One of the main sticking points about additive manufacturing or 3-D printing is its speed. To put it simply, most every approach to the process requires building and shaping layers upon layers. Because each layer has to be done separately, that takes a lot of time. Even with other measures of manufacturing being highly efficient, such as mobile warehouse management and enterprise resource planning, the production of the materials themselves remains slow, which is why many manufacturers are hesitant to utilize additive manufacturing for more than prototyping or certain made-to-order parts. However, a new continuous technique may cut down the time on production, making it a far more viable option in the future.
Researchers at the University of North Carolina at Chapel Hill have managed to create an entirely new method of additive manufacturing using a liquid resin as the raw material. Called continuous liquid interface production, the process is unique in that all it requires is the base material, ultraviolet light and specially designed basin to project the light from below. Resin itself is not a new or novel material in 3-D printing, often used to as the base material for such methods as extrusion and digital light processing. However, the technique is helped by a very thin membrane at the bottom of the tub, which lets UV rays through while keeping oxygen that slows the curing process out, according to Popular Science.
Basically, the UV light is placed underneath the lamp, and the liquid resin gets baked by the rays. The caked material sticks a plate, which rises as the material is being constructed. The removed material creates a suction effect that draws in the rest of the resin. Thanks to the membrane, none of the cured material sticks to bottom of the basin, making the process cleaner and faster.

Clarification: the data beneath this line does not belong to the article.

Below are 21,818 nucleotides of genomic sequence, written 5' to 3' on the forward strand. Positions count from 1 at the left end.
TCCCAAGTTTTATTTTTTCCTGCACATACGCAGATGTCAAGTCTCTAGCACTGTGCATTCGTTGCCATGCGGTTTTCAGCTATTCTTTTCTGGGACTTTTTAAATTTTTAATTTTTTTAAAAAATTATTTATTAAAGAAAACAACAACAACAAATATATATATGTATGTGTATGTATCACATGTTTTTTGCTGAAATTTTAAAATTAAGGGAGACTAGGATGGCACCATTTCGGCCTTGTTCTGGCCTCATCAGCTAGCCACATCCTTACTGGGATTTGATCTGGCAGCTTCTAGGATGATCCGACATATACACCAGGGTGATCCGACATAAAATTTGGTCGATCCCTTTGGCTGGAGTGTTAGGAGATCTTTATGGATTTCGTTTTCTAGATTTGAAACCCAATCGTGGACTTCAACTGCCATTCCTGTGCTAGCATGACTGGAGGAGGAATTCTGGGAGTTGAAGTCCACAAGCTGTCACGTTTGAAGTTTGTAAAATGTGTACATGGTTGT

A quick move
The primary benefit of the system is immediately obvious to manufacturers: speed. As videos provided to Popular Science and other outlets demonstrated, the process is extremely fast in comparison to the layering techniques found in most other additive manufacturing processes. The speed is at least two orders of magnitude faster when developing the product. The researchers told sources like IEEE Spectrum that they're capable of creating objects at a speed of one meter per hour, at least 25 to 100 times the average speed of most other methods. More importantly, detail is not an issue: Currently, the process can print features less than 20 microns wide, or 2 percent of a millimeter.
Currently, the researchers in the UNC lab are working with a start-up called Carbon 3D to develop a working machine that is available to the public by the end of 2015. The team just published their findings in Science Magazine. With this new possibility in place, plastics manufacturers can improve their efficiency dramatically within the production process, making additive manufacturing a more viable process in any operation. Combining it with effective ERP software such as Microsoft Dynamics NAV 2015 can make a major difference in how orders are managed and what companies can actually create.
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